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Old 11-18-2008, 11:44 PM   #241
giligson
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Oct 2008
Vancouver Area - Canada
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I love this method. But I have found that I maintain better carbonation and "think" that I get better co2 flushing via foam if I bottle at 10-12psi. You do have to keep a pretty steady hand on the stopper and I use tub to catch the beerfall. In the tub I put a coffee can to support my bottle at a comfortable height so I can work the on/off with my right hand and work the stopper with the left hand.
I generally spill about one to two bottles worth of beer in one corny keg worth of filling.



 
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Old 11-19-2008, 01:56 PM   #242
MikeG
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Mar 2008
Atlanta, GA
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What's the best way to cut the racking cane at a 45 degree angle? A fine tooth hacksaw blade?



 
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Old 11-19-2008, 02:49 PM   #243
Blue_Water
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May 2008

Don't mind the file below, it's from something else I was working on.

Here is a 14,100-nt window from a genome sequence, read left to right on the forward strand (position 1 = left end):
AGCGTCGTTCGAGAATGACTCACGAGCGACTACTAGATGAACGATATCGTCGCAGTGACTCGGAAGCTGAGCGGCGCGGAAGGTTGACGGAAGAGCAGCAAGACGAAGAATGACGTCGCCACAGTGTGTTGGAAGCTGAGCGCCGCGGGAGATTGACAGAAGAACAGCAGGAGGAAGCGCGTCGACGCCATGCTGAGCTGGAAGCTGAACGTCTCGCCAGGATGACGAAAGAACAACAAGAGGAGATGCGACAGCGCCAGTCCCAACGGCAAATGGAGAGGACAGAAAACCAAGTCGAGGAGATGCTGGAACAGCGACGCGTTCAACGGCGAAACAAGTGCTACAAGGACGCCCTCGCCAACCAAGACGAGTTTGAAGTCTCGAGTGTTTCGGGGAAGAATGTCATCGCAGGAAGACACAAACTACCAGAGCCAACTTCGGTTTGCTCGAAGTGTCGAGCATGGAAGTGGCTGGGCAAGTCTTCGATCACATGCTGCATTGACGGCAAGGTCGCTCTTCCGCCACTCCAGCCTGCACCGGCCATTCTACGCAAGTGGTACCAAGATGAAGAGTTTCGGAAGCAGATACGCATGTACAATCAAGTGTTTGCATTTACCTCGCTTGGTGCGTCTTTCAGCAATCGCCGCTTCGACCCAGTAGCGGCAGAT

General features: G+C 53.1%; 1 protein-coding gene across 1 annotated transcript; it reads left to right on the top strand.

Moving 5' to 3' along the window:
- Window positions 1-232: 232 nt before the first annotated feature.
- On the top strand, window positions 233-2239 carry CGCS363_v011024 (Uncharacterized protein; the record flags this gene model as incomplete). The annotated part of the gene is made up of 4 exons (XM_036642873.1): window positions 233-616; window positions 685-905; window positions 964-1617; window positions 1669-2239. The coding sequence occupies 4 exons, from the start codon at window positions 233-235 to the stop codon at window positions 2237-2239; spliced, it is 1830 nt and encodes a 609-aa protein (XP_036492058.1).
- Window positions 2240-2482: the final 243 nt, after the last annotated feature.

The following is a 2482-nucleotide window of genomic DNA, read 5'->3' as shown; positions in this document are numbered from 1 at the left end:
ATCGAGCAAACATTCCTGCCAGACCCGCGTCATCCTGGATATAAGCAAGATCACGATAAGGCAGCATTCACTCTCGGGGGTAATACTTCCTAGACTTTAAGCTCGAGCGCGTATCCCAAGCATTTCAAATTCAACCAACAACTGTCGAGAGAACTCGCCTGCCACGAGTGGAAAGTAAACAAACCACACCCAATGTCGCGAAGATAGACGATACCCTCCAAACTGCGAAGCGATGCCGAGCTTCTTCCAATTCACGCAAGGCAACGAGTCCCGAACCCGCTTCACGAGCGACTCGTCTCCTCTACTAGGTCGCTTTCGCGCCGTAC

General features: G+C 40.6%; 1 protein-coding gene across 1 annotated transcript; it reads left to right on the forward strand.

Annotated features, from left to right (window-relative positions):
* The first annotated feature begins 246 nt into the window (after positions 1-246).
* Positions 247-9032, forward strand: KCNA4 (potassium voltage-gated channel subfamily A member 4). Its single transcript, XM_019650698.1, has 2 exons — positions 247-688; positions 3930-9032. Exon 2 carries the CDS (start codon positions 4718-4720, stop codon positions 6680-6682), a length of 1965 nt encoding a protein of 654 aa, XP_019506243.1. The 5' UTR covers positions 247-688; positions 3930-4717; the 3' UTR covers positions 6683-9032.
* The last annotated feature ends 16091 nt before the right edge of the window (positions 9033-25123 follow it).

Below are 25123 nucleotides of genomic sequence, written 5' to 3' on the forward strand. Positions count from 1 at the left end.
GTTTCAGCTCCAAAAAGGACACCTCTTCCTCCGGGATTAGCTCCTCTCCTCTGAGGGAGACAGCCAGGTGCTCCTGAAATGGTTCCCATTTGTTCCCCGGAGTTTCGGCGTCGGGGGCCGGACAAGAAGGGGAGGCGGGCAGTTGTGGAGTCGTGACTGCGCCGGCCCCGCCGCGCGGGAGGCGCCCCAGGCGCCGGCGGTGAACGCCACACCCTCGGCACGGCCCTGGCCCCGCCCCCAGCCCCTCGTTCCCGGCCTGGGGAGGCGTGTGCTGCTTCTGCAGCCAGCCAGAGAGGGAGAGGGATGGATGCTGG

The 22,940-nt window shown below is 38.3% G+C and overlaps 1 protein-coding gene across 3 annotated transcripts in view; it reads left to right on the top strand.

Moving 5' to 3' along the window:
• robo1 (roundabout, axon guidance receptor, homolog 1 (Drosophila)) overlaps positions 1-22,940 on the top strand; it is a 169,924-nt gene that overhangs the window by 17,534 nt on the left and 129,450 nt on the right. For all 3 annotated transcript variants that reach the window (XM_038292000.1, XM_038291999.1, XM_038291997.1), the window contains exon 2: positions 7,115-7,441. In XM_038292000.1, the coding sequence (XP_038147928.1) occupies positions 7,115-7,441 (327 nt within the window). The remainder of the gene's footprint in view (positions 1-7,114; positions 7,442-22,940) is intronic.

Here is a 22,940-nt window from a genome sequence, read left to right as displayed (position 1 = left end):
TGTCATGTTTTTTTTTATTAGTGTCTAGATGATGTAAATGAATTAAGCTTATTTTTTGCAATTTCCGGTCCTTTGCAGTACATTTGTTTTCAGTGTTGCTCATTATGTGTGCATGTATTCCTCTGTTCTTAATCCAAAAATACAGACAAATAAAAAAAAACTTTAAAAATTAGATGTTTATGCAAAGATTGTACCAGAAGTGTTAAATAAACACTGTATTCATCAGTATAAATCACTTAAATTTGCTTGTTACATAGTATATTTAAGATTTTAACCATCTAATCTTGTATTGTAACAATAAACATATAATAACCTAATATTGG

Austin
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I used a hacksaw to get mostly there, then broke off the last little bit by bending with my hands, then smoothed around the edges with an orbital sander.
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Old 11-19-2008, 05:17 PM   #244
BierMuncher
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Quote:
Originally Posted by giligson View Post
...and "think" that I get better co2 flushing via foam if I bottle at 10-12psi. You do have to keep a pretty steady hand on the stopper and I use tub to catch the beerfall....
A method I use is to go ahead and use the 4-5 PSI, then top off each bottle just a bit. Then I place caps on each bottle and before I crimp them, I give each bottle a quick tip on its side and back upright (hold the cap on of course) to cause the beer to start foaming up. Then on goes the capper (loosely) and when I hear/see foam coming out of the cap, I crimp it down.

 
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Old 11-20-2008, 02:56 PM   #245
bentonre
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Nov 2008
Allentown, PA
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I'm looking at making one of these (someday). I had a thought on the air chuck side. Harbor Freight carries these: